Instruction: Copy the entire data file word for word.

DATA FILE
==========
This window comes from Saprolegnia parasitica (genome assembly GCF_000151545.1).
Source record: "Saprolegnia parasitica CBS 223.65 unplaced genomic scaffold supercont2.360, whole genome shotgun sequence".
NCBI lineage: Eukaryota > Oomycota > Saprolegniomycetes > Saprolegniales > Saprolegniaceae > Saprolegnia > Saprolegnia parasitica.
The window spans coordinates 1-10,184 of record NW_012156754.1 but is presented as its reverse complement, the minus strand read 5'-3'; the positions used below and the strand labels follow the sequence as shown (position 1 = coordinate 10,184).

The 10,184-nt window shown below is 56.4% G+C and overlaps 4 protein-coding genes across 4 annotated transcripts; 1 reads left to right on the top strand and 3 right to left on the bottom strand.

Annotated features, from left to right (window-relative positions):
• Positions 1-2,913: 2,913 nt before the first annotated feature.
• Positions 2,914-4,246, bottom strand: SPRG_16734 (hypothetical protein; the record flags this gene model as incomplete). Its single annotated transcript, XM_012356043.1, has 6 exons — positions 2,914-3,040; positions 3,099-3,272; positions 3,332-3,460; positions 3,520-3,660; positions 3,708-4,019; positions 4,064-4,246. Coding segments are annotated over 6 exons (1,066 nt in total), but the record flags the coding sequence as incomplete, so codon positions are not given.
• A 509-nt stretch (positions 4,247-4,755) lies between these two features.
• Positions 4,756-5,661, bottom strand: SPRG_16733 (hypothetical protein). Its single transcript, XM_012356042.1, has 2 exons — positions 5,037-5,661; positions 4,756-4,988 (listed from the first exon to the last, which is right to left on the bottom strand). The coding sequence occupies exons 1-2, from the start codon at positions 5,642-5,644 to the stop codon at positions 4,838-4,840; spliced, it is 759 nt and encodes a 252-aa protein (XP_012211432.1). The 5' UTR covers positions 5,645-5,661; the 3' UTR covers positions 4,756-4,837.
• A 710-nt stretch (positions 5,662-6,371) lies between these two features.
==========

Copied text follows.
This window comes from Saprolegnia parasitica (genome assembly GCF_000151545.1).
Source record: "Saprolegnia parasitica CBS 223.65 unplaced genomic scaffold supercont2.360, whole genome shotgun sequence".
NCBI lineage: Eukaryota > Oomycota > Saprolegniomycetes > Saprolegniales > Saprolegniaceae > Saprolegnia > Saprolegnia parasitica.
The window spans coordinates 1-10,184 of record NW_012156754.1 but is presented as its reverse complement, the minus strand read 5'-3'; the positions used below and the strand labels follow the sequence as shown (position 1 = coordinate 10,184).

The 10,184-nt window shown below is 56.4% G+C and overlaps 4 protein-coding genes across 4 annotated transcripts; 1 reads left to right on the top strand and 3 right to left on the bottom strand.

Annotated features, from left to right (window-relative positions):
• Positions 1-2,913: 2,913 nt before the first annotated feature.
• Positions 2,914-4,246, bottom strand: SPRG_16734 (hypothetical protein; the record flags this gene model as incomplete). Its single annotated transcript, XM_012356043.1, has 6 exons — positions 2,914-3,040; positions 3,099-3,272; positions 3,332-3,460; positions 3,520-3,660; positions 3,708-4,019; positions 4,064-4,246. Coding segments are annotated over 6 exons (1,066 nt in total), but the record flags the coding sequence as incomplete, so codon positions are not given.
• A 509-nt stretch (positions 4,247-4,755) lies between these two features.
• Positions 4,756-5,661, bottom strand: SPRG_16733 (hypothetical protein). Its single transcript, XM_012356042.1, has 2 exons — positions 5,037-5,661; positions 4,756-4,988 (listed from the first exon to the last, which is right to left on the bottom strand). The coding sequence occupies exons 1-2, from the start codon at positions 5,642-5,644 to the stop codon at positions 4,838-4,840; spliced, it is 759 nt and encodes a 252-aa protein (XP_012211432.1). The 5' UTR covers positions 5,645-5,661; the 3' UTR covers positions 4,756-4,837.
• A 710-nt stretch (positions 5,662-6,371) lies between these two features.